And Baby Makes Seven
Directed by Marc Stuart Weitz, lesbian playwright Paula Vogel's daring 1984 black comedy — initially met with homophobic derision and not staged in New York for more than 20 years — toys with the true meaning of family as a lesbian couple (gamely played by Constance Zaytoun and Susan Bott) prepare to raise a baby with their gay best friend. What sacrifices are required to become a parent? For starters, they must kill their three imaginary children.
Purpleman at the New Ohio Theatre, closed.
Out actor Phillip James Brannon anchored out writer-director Robert O'Hara's audacious and uproarious satire about the sexual awakening of a gay black man who grows up reading Jackie Collins and dressing like Michael Jackson. A standout among the stereotype-skewering sketches, a butch lesbian named Genitalia (Benja Kay Thomas) swaps gut-busting vows during a "non-commitment ceremony" with her 'round-the-way-fabulous lover (Jessica Frances Dukes).
Playwrights Horizons, closed.
It's Only Kickball, Stupid
Playfully staged by Adam Fitzgerald between classroom tables, out playwright Caroline Prugh's bittersweet comedy tackles a tomboy's unrequited crush on a spunky gal pal in the '80s. The memory play scores with a shift into adulthood so that Fiona (out actress Lori Prince) and her gay confidant can work through feelings she couldn't process at a time with no lesbian role models. "I thought homosexual was only something that happened to men," she says.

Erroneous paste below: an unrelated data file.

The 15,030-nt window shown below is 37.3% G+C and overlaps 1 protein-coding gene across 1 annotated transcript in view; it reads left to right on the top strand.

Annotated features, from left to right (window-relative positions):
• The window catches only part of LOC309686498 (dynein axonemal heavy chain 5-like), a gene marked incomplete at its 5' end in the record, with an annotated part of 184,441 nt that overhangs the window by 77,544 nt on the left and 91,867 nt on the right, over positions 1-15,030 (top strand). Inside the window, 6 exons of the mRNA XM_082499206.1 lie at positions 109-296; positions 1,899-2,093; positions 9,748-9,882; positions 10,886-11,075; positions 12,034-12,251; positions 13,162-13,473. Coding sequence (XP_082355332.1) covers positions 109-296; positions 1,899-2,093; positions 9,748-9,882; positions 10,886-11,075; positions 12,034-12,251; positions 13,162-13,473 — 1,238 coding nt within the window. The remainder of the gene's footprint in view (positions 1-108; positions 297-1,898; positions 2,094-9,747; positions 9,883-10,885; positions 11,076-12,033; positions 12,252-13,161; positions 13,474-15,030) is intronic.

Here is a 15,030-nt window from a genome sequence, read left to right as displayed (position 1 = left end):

kef productions at the Hartley House, closed.
The Killing of Sister George
This rare revival of Frank Marcus's controversial bruise-black comedy starred a commanding Caitlin O'Connell as a butch and boozy actress whose beloved character is being killed off a BBC Radio drama, straining her sadomasochistic relationship with a childish female lover. Even without the shock value of the 1964 premiere and its X-rated 1968 film adaptation, this restrained production, despite missteps in design and direction, was a twisted treat.
TACT at the Beckett Theatre, closed.
The Money Shot
Misogyny and homophobia are served in Neil LaBute's broad but viciously funny Hollywood satire about a dinner party where two insufferable movie stars, Karen and Steve, argue about an upcoming sex scene with their significant others. Twilight's Elizabeth Reaser chewed scenery between shrimp puffs as Karen, whose career suffered after she came out, and Callie Thorne got the last laugh as her brainy girlfriend, who has the hots for Steve's vapid wife.
MCC at the Lucille Lortel Theatre, closed.